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Aberthaw power stations

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Aberthaw Power Station is a series of two coal-fired power stations on the coast of South Wales, near Barry in the Vale of Glamorgan. It is located at Limpert Bay, near the villages of Gileston and West Aberthaw. The current power station on the site, Aberthaw B Power Station, co-fires biomass and as of 2008 has a generating capacity of 1,560 megawatts (MW). The power station is set to close on 13 December 2019.[1]

Aberthaw Power Station
Aberthaw B Power Station from the foreshore, Oct 2017.jpg
Aberthaw B from the foreshore
CountryWales, United Kingdom
LocationBarry, Vale of Glamorgan
Coordinates51°23′14″N 3°24′18″W / 51.387312°N 3.404866°W / 51.387312; -3.404866Coordinates: 51°23′14″N 3°24′18″W / 51.387312°N 3.404866°W / 51.387312; -3.404866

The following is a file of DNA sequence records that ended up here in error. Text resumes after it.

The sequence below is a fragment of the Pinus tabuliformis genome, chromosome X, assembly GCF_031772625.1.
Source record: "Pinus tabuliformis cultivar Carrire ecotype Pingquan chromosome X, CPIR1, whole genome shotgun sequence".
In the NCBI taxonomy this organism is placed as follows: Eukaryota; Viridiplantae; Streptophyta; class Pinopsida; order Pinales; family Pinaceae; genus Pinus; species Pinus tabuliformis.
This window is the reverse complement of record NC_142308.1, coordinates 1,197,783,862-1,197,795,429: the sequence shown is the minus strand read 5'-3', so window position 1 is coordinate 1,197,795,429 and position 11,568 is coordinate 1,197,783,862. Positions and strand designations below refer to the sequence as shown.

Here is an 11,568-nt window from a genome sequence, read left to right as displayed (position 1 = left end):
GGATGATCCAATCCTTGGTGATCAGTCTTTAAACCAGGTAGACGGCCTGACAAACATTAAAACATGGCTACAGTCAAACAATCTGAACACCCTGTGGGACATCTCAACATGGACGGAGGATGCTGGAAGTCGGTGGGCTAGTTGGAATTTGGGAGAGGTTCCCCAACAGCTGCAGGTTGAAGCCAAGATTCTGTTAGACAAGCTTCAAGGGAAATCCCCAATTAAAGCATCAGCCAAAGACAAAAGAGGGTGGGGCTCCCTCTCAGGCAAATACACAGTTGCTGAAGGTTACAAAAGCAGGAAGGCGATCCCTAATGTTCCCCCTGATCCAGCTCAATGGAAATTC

StatusOperational (Aberthaw B)
Construction began1957 (Aberthaw A) Late 1960s (Aberthaw B)
Commission date1963 (Aberthaw A) 1971 (Aberthaw B)
Decommission date1995 (Aberthaw A Power Station) 31 March 2020 (Aberthaw B Power Station)
Construction cost£50m (Aberthaw B)
Operator(s)RWE npower
Thermal power station
Primary fuelCoal
Secondary fuelBiomass
Power generation
Units operational3 x 520 MW
Make and modelAssociated Electrical Industries
Nameplate capacity1,560 MW
External links
CommonsRelated media on Commons

The station is the location of a carbon capture trial system to determine whether the technology can be scaled up from lab conditions. The system consumes 1 MW.